For whether the “UFO problem” deserves scientific study the answers were:
23% – certainly
30% – probably
37% – possibly
17% – probably not
3% – certainly not
The high amount of positive responses surprised Sturrock, as he was expecting the opposite. He had also asked how they would like to receive information on this subject, and the response was overwhelmingly through scientific journals. However, Sturrock and his colleagues always had problems getting their papers regarding UFOs printed in mainstream journals. This prompted Sturrock to help start a new group called the Society for Scientific Exploration (SSE), which publishes a peer review journal.
Of the dozen or so professors that helped found the SSE, seven were astronomers. The SSE is still going strong with a large membership of Ph.D.s. Their website defines them as “a professional organization of scientists and scholars who study unusual and unexplained phenomena. Subjects often cross mainstream boundaries, such as consciousness, ufos, and alternative medicine, yet often have profound implications for human knowledge and technology.”
This article simply includes some of the well known surveys done of astronomers demonstrating that they do indeed see UFOs along with everyone else. The latest large scale poll by the Associated Press and polling agency, Ipsos, in 2007 stated that 14% of those polled respond that they had seen a UFO. This puts the figures for astronomers in the ballpark. Another story would be the immense contribution astronomers have had on the study of UFOs. You can read more about them in another story I wrote dispelling the myth that scientist are not interested in UFOs here.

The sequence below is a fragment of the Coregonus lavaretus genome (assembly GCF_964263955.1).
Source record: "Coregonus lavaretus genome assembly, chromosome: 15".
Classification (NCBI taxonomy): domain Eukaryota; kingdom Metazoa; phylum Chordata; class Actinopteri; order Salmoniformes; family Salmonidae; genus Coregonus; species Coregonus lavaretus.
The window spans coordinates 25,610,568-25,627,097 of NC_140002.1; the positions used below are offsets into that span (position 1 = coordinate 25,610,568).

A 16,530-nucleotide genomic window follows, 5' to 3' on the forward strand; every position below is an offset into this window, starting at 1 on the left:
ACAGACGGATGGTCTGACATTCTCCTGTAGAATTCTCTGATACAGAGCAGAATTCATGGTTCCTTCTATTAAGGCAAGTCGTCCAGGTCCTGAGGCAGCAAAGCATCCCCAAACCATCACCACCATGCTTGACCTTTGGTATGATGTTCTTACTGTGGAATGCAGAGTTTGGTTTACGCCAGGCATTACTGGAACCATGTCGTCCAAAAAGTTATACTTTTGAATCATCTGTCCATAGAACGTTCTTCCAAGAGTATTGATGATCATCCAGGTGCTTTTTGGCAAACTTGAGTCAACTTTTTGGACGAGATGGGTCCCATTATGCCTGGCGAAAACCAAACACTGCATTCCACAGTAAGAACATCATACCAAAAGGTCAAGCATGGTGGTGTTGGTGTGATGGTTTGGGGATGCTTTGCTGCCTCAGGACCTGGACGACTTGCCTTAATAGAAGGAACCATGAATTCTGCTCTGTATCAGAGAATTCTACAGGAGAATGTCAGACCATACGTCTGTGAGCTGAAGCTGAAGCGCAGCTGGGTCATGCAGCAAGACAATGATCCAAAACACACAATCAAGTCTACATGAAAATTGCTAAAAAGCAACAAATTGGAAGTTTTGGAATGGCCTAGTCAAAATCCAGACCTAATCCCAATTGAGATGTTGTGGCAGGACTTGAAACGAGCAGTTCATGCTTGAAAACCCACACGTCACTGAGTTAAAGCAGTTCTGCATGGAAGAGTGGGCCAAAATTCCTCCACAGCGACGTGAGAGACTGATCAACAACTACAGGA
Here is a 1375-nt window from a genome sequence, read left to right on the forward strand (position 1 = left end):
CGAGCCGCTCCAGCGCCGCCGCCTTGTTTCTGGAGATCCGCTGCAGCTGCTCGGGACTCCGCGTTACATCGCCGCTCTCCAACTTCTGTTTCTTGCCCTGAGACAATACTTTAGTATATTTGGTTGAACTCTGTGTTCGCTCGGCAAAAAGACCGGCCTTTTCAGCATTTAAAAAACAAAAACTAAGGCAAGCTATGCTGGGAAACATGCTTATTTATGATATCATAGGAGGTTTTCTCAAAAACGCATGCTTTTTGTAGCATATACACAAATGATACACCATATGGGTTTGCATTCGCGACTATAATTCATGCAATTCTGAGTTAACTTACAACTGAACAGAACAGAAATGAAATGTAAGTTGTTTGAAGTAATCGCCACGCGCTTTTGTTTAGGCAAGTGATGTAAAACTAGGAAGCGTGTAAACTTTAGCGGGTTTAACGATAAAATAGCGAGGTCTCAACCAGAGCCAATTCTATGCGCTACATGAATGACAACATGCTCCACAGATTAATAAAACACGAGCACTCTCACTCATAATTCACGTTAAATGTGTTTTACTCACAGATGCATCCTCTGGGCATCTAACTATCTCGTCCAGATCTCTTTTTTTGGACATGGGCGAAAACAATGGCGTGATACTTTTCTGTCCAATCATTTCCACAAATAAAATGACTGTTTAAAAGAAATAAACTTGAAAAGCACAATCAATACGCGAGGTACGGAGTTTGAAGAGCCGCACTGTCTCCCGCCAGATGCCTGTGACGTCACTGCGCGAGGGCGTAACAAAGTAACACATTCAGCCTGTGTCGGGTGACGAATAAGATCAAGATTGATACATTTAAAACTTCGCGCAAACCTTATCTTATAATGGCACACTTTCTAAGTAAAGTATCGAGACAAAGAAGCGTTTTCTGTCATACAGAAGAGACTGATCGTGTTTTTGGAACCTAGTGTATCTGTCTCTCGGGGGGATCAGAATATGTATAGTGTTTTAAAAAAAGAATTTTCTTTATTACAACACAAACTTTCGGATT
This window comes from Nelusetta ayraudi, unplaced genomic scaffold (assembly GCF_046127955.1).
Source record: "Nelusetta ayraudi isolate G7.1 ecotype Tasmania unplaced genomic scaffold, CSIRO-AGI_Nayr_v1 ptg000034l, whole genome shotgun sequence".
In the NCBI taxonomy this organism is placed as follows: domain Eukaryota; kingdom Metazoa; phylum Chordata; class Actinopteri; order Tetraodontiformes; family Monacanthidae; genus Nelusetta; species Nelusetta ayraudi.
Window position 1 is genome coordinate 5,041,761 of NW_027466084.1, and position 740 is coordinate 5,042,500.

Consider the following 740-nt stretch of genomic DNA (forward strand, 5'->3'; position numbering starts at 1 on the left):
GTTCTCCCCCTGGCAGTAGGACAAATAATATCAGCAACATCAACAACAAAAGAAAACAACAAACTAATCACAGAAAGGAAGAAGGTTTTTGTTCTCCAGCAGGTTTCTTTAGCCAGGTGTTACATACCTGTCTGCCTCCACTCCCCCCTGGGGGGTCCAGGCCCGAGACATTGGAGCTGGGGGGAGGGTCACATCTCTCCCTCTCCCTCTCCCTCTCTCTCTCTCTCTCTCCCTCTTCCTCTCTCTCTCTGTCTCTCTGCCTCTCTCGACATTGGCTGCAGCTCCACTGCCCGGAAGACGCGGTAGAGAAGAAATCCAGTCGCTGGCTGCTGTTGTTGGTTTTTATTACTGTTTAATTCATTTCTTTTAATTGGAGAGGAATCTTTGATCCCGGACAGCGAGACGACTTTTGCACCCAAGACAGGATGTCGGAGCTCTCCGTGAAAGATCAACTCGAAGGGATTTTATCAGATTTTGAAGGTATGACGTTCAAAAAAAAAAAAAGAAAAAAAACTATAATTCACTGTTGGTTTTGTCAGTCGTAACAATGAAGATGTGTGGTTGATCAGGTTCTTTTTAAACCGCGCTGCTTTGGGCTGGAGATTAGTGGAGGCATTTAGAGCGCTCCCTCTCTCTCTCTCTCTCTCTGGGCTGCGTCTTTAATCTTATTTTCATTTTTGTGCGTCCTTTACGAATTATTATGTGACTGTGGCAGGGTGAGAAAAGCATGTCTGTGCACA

Hynek found that his fellow astronomers seemed to be very close minded on this issue. In his book, The UFO Experience, he recounts the story of a commotion that was made at a reception with “several hundred” astronomers when it was reported that there was a UFO being seen outside making strange maneuvers. He says people laughed and made some jokes as usual, but that not one astronomer went outside to investigate.
His problem with this was that the lack of investigation didn’t exhibit a true scientific inquisitiveness. He quoted physicist and philosopher Edwin Schrodinger who wrote, “The first requirement of a scientist is that he is curious. He should be capable of being astonished and eager to find out.”
Incidentally, SETI is holding the SETIcon this weekend. I wonder what would happen if a UFO was seen outside of their conference, would they take a look. It is apparent from several debates with Ufologists, and from Shostak’s question, that they haven’t read the literature of their fellow astronomers on this matter. Hopefully this article on the work of their colleagues can stimulate some scientific curiosity, just as the astronomers referenced in this article were stimulated by the work of their fellow scholars.